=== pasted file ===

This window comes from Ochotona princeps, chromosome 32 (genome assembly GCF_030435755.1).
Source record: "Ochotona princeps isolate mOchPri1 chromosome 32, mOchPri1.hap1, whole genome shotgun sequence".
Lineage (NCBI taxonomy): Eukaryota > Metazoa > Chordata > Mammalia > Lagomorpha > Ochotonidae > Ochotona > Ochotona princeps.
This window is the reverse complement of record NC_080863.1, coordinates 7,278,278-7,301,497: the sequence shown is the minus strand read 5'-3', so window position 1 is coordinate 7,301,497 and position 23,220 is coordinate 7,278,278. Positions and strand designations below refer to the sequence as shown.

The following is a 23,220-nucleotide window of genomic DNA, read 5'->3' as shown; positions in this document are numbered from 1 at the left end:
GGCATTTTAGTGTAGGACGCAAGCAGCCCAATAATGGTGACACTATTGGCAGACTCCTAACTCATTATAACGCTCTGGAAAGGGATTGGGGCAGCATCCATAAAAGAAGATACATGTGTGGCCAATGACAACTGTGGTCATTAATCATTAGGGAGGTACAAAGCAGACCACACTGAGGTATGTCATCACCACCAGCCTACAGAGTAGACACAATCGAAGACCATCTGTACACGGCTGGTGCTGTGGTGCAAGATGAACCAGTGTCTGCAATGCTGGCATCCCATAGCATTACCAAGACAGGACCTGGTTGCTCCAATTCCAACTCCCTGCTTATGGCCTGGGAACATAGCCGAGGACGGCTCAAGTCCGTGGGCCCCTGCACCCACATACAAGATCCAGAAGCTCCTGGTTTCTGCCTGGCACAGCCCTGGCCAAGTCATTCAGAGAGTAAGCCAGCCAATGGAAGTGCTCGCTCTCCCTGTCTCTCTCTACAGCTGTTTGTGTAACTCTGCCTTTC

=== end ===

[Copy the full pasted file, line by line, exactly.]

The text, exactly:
This window comes from Ochotona princeps, chromosome 32 (genome assembly GCF_030435755.1).
Source record: "Ochotona princeps isolate mOchPri1 chromosome 32, mOchPri1.hap1, whole genome shotgun sequence".
Lineage (NCBI taxonomy): Eukaryota > Metazoa > Chordata > Mammalia > Lagomorpha > Ochotonidae > Ochotona > Ochotona princeps.
This window is the reverse complement of record NC_080863.1, coordinates 7,278,278-7,301,497: the sequence shown is the minus strand read 5'-3', so window position 1 is coordinate 7,301,497 and position 23,220 is coordinate 7,278,278. Positions and strand designations below refer to the sequence as shown.

The following is a 23,220-nucleotide window of genomic DNA, read 5'->3' as shown; positions in this document are numbered from 1 at the left end:
GGCATTTTAGTGTAGGACGCAAGCAGCCCAATAATGGTGACACTATTGGCAGACTCCTAACTCATTATAACGCTCTGGAAAGGGATTGGGGCAGCATCCATAAAAGAAGATACATGTGTGGCCAATGACAACTGTGGTCATTAATCATTAGGGAGGTACAAAGCAGACCACACTGAGGTATGTCATCACCACCAGCCTACAGAGTAGACACAATCGAAGACCATCTGTACACGGCTGGTGCTGTGGTGCAAGATGAACCAGTGTCTGCAATGCTGGCATCCCATAGCATTACCAAGACAGGACCTGGTTGCTCCAATTCCAACTCCCTGCTTATGGCCTGGGAACATAGCCGAGGACGGCTCAAGTCCGTGGGCCCCTGCACCCACATACAAGATCCAGAAGCTCCTGGTTTCTGCCTGGCACAGCCCTGGCCAAGTCATTCAGAGAGTAAGCCAGCCAATGGAAGTGCTCGCTCTCCCTGTCTCTCTCTACAGCTGTTTGTGTAACTCTGCCTTTC